The U.S. housing market has plunged into a full-scale recession as tighter economic policy and soaring spending weigh on homebuilders.
Builder confidence has fallen for eight consecutive months, marking its worst period since the housing market implosed in 2007 amid the Great Recession, data showed Monday.
The National Association of Home Builders / Wells Fargo Housing market index fell 6 points to 49 in August, falling below its breakeven point of 50 for the first time since May 2020.
“Tightening monetary policy from the Federal Reserve and persistently high construction costs have caused a housing slump,” said NAHB chief economist Robert Dietz.
Demand in the once-booming housing market has slowed significantly in recent months, with soaring mortgage rates and high purchase prices excluding many potential buyers.
Mortgage rates soared in response to the Federal Reserve’s decision to raise interest rates to fight inflation. The average 30-year fixed mortgage rate has almost doubled since January.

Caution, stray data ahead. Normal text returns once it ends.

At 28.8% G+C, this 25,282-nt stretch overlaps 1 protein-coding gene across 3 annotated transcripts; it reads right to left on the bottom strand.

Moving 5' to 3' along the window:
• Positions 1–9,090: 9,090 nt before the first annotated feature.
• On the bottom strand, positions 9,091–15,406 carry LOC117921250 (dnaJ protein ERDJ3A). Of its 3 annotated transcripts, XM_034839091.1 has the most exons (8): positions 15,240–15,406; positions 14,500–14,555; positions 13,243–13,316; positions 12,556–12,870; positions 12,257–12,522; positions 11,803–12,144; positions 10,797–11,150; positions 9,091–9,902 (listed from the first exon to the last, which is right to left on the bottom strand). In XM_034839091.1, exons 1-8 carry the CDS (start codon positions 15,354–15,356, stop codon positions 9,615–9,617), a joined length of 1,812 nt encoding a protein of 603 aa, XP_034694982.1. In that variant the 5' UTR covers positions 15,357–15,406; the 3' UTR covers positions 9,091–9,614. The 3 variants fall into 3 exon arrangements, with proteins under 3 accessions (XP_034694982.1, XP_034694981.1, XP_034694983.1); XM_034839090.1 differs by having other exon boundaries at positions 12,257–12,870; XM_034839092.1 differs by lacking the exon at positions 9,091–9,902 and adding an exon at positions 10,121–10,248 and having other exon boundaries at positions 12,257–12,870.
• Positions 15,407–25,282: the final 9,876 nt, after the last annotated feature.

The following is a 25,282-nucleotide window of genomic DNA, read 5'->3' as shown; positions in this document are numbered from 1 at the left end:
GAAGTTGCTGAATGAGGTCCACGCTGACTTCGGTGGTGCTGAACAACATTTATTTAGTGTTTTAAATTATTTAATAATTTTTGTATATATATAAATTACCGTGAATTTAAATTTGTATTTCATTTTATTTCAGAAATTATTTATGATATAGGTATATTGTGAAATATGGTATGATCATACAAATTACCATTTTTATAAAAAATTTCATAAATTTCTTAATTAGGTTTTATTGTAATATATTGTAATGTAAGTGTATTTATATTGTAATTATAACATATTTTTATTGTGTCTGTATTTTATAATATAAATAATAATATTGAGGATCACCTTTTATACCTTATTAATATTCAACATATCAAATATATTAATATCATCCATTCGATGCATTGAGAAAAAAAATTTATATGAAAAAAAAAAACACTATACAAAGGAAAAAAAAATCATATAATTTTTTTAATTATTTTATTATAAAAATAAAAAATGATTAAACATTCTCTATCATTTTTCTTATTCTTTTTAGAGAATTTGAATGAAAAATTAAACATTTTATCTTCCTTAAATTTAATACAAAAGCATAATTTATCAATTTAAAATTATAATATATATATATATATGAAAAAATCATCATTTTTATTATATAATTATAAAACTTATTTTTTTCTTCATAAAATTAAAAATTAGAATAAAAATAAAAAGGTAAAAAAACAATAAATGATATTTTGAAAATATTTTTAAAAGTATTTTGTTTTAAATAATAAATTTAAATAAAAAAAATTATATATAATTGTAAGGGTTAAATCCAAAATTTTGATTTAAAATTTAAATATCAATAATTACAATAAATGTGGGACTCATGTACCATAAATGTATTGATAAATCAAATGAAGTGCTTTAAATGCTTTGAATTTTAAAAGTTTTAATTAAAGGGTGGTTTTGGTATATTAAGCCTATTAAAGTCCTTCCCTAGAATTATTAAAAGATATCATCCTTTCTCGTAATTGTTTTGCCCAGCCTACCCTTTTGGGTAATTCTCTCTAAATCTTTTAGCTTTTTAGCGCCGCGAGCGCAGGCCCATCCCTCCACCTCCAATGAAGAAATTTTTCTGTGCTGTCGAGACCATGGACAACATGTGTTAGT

The affordability crisis has hampered prospects for homebuilders who were already facing abnormally high expenses for building materials and labor.
“Continued growth in construction costs and high mortgage rates continue to weaken market sentiment for builders of single-family homes,” said NAHB President Jerry Konter, a builder and developer from Savannah, Georgia.
The survey found that more consumers are “sitting on the sidelines” due to the high cost of buying a home in what is a “worrying sign” for the market, Konter added. August shopper traffic hit its lowest point since April 2014, excluding the COVID-19 pandemic.
The latest NAHB findings also indicated that home prices are falling, with 19% of homebuilders who responded to the survey saying they had cut prices since July to encourage sales or protect against cancellations. These listings had a median price reduction of 5% from their original listing price.
Dietz acknowledged that market conditions could improve if inflation eases in the coming months.
“However, as signs are mounting that the inflation rate is near its peak, long-term interest rates have stabilized, which will provide some stability on the demand side of the market in the coming months. coming up,” Dietz said.
As The Post reported earlier this month, the median cost of an existing single-family home jumped 14.2% year-over-year to $413,500, according to the National Association of Realtors. The group noted that the affordability of single-family homes “dropped significantly” during the second quarter.
Last month, Ian Shepherdson, chief economist at Pantheon Macroeconomics, said prices dive “substantially” on the request for “crater”.